10-year Treasury heads for largest weekly rise in 6 weeks as inflation fears percolate

These are the last days of small government and the Biden administration will make sure of that

U.S. Treasury yields clambered higher early Friday, with the 10-year Treasury note headed for its sharpest yield rise in about six weeks, as debt prices came under pressure over worries of pent-up inflation, even as recent employment data have struggled to support fears of reflation.

What are Treasurys doing?

The 10-year Treasury note yield

rose 2.7 basis points to 1.314%, its highest since last February, while the 2-year note rate

was flat at 0.111%. The 30-year bond yield

gained 2.2 basis points to 2.098%.

For the week, the 10-year Treasury was headed for its steepest weekly yield climb, around 10 basis points, since around Jan. 8, according to Dow Jones Market Data.

Bond prices fall as yields rise.

What’s driving Treasurys?

Government debt markets were renewing their efforts to sell as investors remained worried about the potential for inflation when and if Washington passes a new pandemic relief bill that could inject over a trillion dollars into the U.S. economy, potentially bolstering savings that may be spent when the vaccine rollout inoculates a growing share of Americans.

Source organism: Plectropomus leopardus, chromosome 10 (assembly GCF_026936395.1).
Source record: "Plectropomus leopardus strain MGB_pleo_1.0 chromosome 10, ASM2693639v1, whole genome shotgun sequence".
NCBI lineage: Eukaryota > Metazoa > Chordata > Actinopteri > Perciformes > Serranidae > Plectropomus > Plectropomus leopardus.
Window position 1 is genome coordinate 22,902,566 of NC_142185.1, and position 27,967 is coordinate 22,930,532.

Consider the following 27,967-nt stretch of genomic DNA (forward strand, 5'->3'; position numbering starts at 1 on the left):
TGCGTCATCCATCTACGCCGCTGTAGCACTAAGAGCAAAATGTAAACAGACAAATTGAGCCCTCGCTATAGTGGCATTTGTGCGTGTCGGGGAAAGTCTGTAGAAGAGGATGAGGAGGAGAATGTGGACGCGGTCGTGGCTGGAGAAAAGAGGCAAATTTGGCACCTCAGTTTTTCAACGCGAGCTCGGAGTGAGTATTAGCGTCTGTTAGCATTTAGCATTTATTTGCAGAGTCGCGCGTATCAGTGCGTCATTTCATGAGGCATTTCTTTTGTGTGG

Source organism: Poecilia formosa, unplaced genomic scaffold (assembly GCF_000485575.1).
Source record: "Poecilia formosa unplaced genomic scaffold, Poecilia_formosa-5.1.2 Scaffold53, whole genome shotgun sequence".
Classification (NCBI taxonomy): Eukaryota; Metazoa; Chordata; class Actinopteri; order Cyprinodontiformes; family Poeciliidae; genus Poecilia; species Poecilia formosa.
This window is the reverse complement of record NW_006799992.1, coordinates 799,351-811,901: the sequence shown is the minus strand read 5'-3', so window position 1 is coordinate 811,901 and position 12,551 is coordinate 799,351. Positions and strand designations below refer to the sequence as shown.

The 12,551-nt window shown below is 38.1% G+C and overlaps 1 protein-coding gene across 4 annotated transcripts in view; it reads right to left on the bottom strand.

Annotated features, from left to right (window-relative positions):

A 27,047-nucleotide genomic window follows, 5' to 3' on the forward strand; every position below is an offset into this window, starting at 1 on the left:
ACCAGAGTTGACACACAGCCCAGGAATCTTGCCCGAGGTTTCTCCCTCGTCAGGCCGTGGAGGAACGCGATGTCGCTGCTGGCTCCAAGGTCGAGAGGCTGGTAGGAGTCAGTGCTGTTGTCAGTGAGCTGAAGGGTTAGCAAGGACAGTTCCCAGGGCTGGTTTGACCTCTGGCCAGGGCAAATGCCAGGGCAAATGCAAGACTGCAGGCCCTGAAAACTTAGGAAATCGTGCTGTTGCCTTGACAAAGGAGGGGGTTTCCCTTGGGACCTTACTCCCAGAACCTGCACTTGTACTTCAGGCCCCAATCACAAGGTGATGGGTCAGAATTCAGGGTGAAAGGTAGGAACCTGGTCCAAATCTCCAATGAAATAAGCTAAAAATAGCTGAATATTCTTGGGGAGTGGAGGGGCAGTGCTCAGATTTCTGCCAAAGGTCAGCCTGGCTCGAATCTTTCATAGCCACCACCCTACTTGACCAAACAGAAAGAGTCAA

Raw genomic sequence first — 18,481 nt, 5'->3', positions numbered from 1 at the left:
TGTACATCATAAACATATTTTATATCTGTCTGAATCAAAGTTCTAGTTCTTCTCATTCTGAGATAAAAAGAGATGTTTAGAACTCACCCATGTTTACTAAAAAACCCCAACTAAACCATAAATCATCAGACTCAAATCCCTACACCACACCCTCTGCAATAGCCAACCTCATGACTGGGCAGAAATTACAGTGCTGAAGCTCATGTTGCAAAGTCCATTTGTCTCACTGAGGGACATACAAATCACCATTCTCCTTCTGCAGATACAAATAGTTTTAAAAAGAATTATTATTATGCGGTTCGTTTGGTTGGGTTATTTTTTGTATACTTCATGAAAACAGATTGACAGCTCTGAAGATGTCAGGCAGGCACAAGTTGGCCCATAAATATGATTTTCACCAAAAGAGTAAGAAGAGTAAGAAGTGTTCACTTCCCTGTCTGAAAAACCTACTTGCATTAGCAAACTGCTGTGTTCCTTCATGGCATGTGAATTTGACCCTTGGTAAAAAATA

But labor-market data, notably a recent jobless claims report, indicating modest employment gains last month and an elevated pace of layoffs have sapped some of the enthusiasm of the bond bears.

On Thursday, Treasury Secretary Janet Yellen said that a large fiscal relief package was necessary to counter the economic hit from the pandemic, defending the Biden administration’s proposed $1.9 trillion price tag for aid.

Meanwhile, the economic calendar was sparse on Friday, with only existing home sales for January and purchasing manager surveys of both the services and manufacturing sector later due in the morning.

What did market participants say?

“Without a clear direction from the data today and risk assets trading softer the trend higher in bond yields may further lose steam,” wrote Padhraic Garvey, regional head of research for the Americas at ING.

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